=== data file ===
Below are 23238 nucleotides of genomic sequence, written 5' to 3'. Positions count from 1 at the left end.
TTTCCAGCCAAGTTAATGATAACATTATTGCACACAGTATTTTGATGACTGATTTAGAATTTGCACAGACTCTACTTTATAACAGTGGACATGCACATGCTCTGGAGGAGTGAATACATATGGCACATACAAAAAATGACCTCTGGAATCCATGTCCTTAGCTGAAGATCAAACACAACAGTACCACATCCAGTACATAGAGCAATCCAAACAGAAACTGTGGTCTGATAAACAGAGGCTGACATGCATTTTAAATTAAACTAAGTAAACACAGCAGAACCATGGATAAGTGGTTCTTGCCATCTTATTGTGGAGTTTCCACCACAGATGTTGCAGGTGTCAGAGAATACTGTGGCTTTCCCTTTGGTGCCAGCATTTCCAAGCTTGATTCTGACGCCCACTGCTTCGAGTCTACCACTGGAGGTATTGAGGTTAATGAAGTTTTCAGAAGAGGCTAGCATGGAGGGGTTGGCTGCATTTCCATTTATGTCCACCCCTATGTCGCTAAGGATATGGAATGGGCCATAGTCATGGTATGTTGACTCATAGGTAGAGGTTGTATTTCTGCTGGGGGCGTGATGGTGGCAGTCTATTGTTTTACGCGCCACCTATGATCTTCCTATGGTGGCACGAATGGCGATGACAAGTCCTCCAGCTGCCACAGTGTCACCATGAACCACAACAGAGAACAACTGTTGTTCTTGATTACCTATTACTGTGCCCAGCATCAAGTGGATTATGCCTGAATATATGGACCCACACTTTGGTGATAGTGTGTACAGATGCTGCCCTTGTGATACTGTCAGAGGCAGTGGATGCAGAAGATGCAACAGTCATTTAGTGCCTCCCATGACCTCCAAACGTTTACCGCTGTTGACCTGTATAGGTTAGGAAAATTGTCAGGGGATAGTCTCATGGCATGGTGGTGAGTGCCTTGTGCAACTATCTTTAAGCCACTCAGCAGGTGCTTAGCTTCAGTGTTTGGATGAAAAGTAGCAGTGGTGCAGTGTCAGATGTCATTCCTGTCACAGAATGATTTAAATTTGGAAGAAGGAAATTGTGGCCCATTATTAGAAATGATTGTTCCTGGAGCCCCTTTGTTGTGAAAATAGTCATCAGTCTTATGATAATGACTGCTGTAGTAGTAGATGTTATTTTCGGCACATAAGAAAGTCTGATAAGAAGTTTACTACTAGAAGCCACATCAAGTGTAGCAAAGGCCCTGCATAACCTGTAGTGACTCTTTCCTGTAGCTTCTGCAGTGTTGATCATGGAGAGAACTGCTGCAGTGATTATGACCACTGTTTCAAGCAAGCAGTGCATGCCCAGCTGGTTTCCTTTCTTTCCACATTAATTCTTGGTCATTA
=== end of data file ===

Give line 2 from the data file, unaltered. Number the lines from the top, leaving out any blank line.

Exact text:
TTTCCAGCCAAGTTAATGATAACATTATTGCACACAGTATTTTGATGACTGATTTAGAATTTGCACAGACTCTACTTTATAACAGTGGACATGCACATGCTCTGGAGGAGTGAATACATATGGCACATACAAAAAATGACCTCTGGAATCCATGTCCTTAGCTGAAGATCAAACACAACAGTACCACATCCAGTACATAGAGCAATCCAAACAGAAACTGTGGTCTGATAAACAGAGGCTGACATGCATTTTAAATTAAACTAAGTAAACACAGCAGAACCATGGATAAGTGGTTCTTGCCATCTTATTGTGGAGTTTCCACCACAGATGTTGCAGGTGTCAGAGAATACTGTGGCTTTCCCTTTGGTGCCAGCATTTCCAAGCTTGATTCTGACGCCCACTGCTTCGAGTCTACCACTGGAGGTATTGAGGTTAATGAAGTTTTCAGAAGAGGCTAGCATGGAGGGGTTGGCTGCATTTCCATTTATGTCCACCCCTATGTCGCTAAGGATATGGAATGGGCCATAGTCATGGTATGTTGACTCATAGGTAGAGGTTGTATTTCTGCTGGGGGCGTGATGGTGGCAGTCTATTGTTTTACGCGCCACCTATGATCTTCCTATGGTGGCACGAATGGCGATGACAAGTCCTCCAGCTGCCACAGTGTCACCATGAACCACAACAGAGAACAACTGTTGTTCTTGATTACCTATTACTGTGCCCAGCATCAAGTGGATTATGCCTGAATATATGGACCCACACTTTGGTGATAGTGTGTACAGATGCTGCCCTTGTGATACTGTCAGAGGCAGTGGATGCAGAAGATGCAACAGTCATTTAGTGCCTCCCATGACCTCCAAACGTTTACCGCTGTTGACCTGTATAGGTTAGGAAAATTGTCAGGGGATAGTCTCATGGCATGGTGGTGAGTGCCTTGTGCAACTATCTTTAAGCCACTCAGCAGGTGCTTAGCTTCAGTGTTTGGATGAAAAGTAGCAGTGGTGCAGTGTCAGATGTCATTCCTGTCACAGAATGATTTAAATTTGGAAGAAGGAAATTGTGGCCCATTATTAGAAATGATTGTTCCTGGAGCCCCTTTGTTGTGAAAATAGTCATCAGTCTTATGATAATGACTGCTGTAGTAGTAGATGTTATTTTCGGCACATAAGAAAGTCTGATAAGAAGTTTACTACTAGAAGCCACATCAAGTGTAGCAAAGGCCCTGCATAACCTGTAGTGACTCTTTCCTGTAGCTTCTGCAGTGTTGATCATGGAGAGAACTGCTGCAGTGATTATGACCACTGTTTCAAGCAAGCAGTGCATGCCCAGCTGGTTTCCTTTCTTTCCACATTAATTCTTGGTCATTA